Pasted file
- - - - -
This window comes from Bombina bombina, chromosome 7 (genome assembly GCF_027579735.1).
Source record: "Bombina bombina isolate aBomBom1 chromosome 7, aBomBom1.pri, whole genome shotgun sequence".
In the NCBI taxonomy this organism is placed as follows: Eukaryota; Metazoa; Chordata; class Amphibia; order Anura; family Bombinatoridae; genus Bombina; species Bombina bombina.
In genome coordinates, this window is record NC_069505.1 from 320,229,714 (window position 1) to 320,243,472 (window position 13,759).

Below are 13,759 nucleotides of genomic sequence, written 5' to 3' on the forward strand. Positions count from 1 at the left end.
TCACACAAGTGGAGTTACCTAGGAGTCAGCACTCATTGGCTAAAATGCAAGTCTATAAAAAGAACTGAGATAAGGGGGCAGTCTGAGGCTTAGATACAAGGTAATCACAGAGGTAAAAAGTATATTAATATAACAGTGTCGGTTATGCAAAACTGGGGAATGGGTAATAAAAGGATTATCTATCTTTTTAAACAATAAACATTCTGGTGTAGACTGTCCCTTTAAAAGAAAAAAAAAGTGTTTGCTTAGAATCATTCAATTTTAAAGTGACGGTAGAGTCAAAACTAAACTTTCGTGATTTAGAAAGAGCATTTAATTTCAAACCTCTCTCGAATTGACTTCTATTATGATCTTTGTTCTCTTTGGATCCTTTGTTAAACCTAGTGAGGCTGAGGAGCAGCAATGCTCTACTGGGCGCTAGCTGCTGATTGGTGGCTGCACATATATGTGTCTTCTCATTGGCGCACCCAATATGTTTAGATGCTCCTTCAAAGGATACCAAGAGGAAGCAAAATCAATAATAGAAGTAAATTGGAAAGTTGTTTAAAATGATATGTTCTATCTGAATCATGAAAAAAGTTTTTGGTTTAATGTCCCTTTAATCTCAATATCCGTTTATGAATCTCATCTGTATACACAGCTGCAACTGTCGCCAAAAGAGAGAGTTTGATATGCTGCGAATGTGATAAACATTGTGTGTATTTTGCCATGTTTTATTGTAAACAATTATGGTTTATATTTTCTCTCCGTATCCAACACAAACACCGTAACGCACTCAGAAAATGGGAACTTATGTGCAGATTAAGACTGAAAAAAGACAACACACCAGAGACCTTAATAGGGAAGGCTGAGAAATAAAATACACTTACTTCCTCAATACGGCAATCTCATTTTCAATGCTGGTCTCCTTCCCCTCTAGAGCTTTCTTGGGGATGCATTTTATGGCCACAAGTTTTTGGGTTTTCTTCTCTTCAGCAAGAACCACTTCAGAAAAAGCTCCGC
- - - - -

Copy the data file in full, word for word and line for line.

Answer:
This window comes from Bombina bombina, chromosome 7 (genome assembly GCF_027579735.1).
Source record: "Bombina bombina isolate aBomBom1 chromosome 7, aBomBom1.pri, whole genome shotgun sequence".
In the NCBI taxonomy this organism is placed as follows: Eukaryota; Metazoa; Chordata; class Amphibia; order Anura; family Bombinatoridae; genus Bombina; species Bombina bombina.
In genome coordinates, this window is record NC_069505.1 from 320,229,714 (window position 1) to 320,243,472 (window position 13,759).

Below are 13,759 nucleotides of genomic sequence, written 5' to 3' on the forward strand. Positions count from 1 at the left end.
TCACACAAGTGGAGTTACCTAGGAGTCAGCACTCATTGGCTAAAATGCAAGTCTATAAAAAGAACTGAGATAAGGGGGCAGTCTGAGGCTTAGATACAAGGTAATCACAGAGGTAAAAAGTATATTAATATAACAGTGTCGGTTATGCAAAACTGGGGAATGGGTAATAAAAGGATTATCTATCTTTTTAAACAATAAACATTCTGGTGTAGACTGTCCCTTTAAAAGAAAAAAAAAGTGTTTGCTTAGAATCATTCAATTTTAAAGTGACGGTAGAGTCAAAACTAAACTTTCGTGATTTAGAAAGAGCATTTAATTTCAAACCTCTCTCGAATTGACTTCTATTATGATCTTTGTTCTCTTTGGATCCTTTGTTAAACCTAGTGAGGCTGAGGAGCAGCAATGCTCTACTGGGCGCTAGCTGCTGATTGGTGGCTGCACATATATGTGTCTTCTCATTGGCGCACCCAATATGTTTAGATGCTCCTTCAAAGGATACCAAGAGGAAGCAAAATCAATAATAGAAGTAAATTGGAAAGTTGTTTAAAATGATATGTTCTATCTGAATCATGAAAAAAGTTTTTGGTTTAATGTCCCTTTAATCTCAATATCCGTTTATGAATCTCATCTGTATACACAGCTGCAACTGTCGCCAAAAGAGAGAGTTTGATATGCTGCGAATGTGATAAACATTGTGTGTATTTTGCCATGTTTTATTGTAAACAATTATGGTTTATATTTTCTCTCCGTATCCAACACAAACACCGTAACGCACTCAGAAAATGGGAACTTATGTGCAGATTAAGACTGAAAAAAGACAACACACCAGAGACCTTAATAGGGAAGGCTGAGAAATAAAATACACTTACTTCCTCAATACGGCAATCTCATTTTCAATGCTGGTCTCCTTCCCCTCTAGAGCTTTCTTGGGGATGCATTTTATGGCCACAAGTTTTTGGGTTTTCTTCTCTTCAGCAAGAACCACTTCAGAAAAAGCTCCGC